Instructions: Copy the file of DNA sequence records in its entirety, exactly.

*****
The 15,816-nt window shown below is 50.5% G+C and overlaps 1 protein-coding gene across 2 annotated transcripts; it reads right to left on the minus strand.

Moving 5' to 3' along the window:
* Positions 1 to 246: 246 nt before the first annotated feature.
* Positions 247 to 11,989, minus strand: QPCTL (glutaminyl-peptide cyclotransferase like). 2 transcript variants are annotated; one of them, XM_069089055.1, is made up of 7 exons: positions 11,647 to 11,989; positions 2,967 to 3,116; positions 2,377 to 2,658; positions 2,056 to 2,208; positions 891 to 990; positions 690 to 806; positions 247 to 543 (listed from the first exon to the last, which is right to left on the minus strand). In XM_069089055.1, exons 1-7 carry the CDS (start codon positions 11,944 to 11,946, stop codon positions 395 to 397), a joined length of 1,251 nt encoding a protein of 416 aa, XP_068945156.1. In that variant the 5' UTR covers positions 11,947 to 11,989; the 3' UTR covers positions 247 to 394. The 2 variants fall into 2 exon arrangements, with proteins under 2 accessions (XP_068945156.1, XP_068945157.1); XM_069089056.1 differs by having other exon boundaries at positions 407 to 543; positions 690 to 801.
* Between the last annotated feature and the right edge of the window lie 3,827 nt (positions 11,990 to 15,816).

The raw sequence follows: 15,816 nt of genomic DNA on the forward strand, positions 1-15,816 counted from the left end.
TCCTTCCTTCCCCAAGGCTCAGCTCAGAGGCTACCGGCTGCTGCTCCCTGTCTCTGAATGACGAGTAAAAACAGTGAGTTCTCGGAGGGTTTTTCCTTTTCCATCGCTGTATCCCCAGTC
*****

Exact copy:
The 15,816-nt window shown below is 50.5% G+C and overlaps 1 protein-coding gene across 2 annotated transcripts; it reads right to left on the minus strand.

Moving 5' to 3' along the window:
* Positions 1 to 246: 246 nt before the first annotated feature.
* Positions 247 to 11,989, minus strand: QPCTL (glutaminyl-peptide cyclotransferase like). 2 transcript variants are annotated; one of them, XM_069089055.1, is made up of 7 exons: positions 11,647 to 11,989; positions 2,967 to 3,116; positions 2,377 to 2,658; positions 2,056 to 2,208; positions 891 to 990; positions 690 to 806; positions 247 to 543 (listed from the first exon to the last, which is right to left on the minus strand). In XM_069089055.1, exons 1-7 carry the CDS (start codon positions 11,944 to 11,946, stop codon positions 395 to 397), a joined length of 1,251 nt encoding a protein of 416 aa, XP_068945156.1. In that variant the 5' UTR covers positions 11,947 to 11,989; the 3' UTR covers positions 247 to 394. The 2 variants fall into 2 exon arrangements, with proteins under 2 accessions (XP_068945156.1, XP_068945157.1); XM_069089056.1 differs by having other exon boundaries at positions 407 to 543; positions 690 to 801.
* Between the last annotated feature and the right edge of the window lie 3,827 nt (positions 11,990 to 15,816).

The raw sequence follows: 15,816 nt of genomic DNA on the forward strand, positions 1-15,816 counted from the left end.
TCCTTCCTTCCCCAAGGCTCAGCTCAGAGGCTACCGGCTGCTGCTCCCTGTCTCTGAATGACGAGTAAAAACAGTGAGTTCTCGGAGGGTTTTTCCTTTTCCATCGCTGTATCCCCAGTC